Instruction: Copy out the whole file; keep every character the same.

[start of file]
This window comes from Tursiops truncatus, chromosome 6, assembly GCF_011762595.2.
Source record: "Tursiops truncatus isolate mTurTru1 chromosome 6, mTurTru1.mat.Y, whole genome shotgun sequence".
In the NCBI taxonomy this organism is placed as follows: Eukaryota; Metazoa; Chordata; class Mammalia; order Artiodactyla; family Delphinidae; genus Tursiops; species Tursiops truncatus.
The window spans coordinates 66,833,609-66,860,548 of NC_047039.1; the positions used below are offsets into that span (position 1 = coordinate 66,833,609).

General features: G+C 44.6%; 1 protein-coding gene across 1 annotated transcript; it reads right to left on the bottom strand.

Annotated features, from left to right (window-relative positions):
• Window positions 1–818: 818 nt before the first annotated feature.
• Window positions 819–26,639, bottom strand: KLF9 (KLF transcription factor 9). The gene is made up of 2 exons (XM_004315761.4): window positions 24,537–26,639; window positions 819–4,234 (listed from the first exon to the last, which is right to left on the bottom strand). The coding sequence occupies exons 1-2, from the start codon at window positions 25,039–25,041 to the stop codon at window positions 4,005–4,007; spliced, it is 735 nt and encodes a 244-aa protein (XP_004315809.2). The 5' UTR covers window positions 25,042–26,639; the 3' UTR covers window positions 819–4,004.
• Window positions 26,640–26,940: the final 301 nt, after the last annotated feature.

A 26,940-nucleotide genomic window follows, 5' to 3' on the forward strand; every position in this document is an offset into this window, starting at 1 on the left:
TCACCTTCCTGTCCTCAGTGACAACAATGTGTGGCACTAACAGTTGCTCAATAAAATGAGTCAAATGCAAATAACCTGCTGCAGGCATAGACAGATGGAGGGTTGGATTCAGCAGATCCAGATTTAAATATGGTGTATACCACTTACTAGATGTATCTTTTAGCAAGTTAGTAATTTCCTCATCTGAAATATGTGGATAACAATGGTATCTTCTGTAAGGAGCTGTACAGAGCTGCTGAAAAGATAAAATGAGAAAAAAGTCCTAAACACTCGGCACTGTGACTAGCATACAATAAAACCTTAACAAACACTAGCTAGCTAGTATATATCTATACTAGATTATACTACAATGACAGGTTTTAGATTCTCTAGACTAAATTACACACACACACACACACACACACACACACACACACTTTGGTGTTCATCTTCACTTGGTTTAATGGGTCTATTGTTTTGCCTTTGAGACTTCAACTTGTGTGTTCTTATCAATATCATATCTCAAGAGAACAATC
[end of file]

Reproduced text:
This window comes from Tursiops truncatus, chromosome 6, assembly GCF_011762595.2.
Source record: "Tursiops truncatus isolate mTurTru1 chromosome 6, mTurTru1.mat.Y, whole genome shotgun sequence".
In the NCBI taxonomy this organism is placed as follows: Eukaryota; Metazoa; Chordata; class Mammalia; order Artiodactyla; family Delphinidae; genus Tursiops; species Tursiops truncatus.
The window spans coordinates 66,833,609-66,860,548 of NC_047039.1; the positions used below are offsets into that span (position 1 = coordinate 66,833,609).

General features: G+C 44.6%; 1 protein-coding gene across 1 annotated transcript; it reads right to left on the bottom strand.

Annotated features, from left to right (window-relative positions):
• Window positions 1–818: 818 nt before the first annotated feature.
• Window positions 819–26,639, bottom strand: KLF9 (KLF transcription factor 9). The gene is made up of 2 exons (XM_004315761.4): window positions 24,537–26,639; window positions 819–4,234 (listed from the first exon to the last, which is right to left on the bottom strand). The coding sequence occupies exons 1-2, from the start codon at window positions 25,039–25,041 to the stop codon at window positions 4,005–4,007; spliced, it is 735 nt and encodes a 244-aa protein (XP_004315809.2). The 5' UTR covers window positions 25,042–26,639; the 3' UTR covers window positions 819–4,004.
• Window positions 26,640–26,940: the final 301 nt, after the last annotated feature.

A 26,940-nucleotide genomic window follows, 5' to 3' on the forward strand; every position in this document is an offset into this window, starting at 1 on the left:
TCACCTTCCTGTCCTCAGTGACAACAATGTGTGGCACTAACAGTTGCTCAATAAAATGAGTCAAATGCAAATAACCTGCTGCAGGCATAGACAGATGGAGGGTTGGATTCAGCAGATCCAGATTTAAATATGGTGTATACCACTTACTAGATGTATCTTTTAGCAAGTTAGTAATTTCCTCATCTGAAATATGTGGATAACAATGGTATCTTCTGTAAGGAGCTGTACAGAGCTGCTGAAAAGATAAAATGAGAAAAAAGTCCTAAACACTCGGCACTGTGACTAGCATACAATAAAACCTTAACAAACACTAGCTAGCTAGTATATATCTATACTAGATTATACTACAATGACAGGTTTTAGATTCTCTAGACTAAATTACACACACACACACACACACACACACACACACACACTTTGGTGTTCATCTTCACTTGGTTTAATGGGTCTATTGTTTTGCCTTTGAGACTTCAACTTGTGTGTTCTTATCAATATCATATCTCAAGAGAACAATC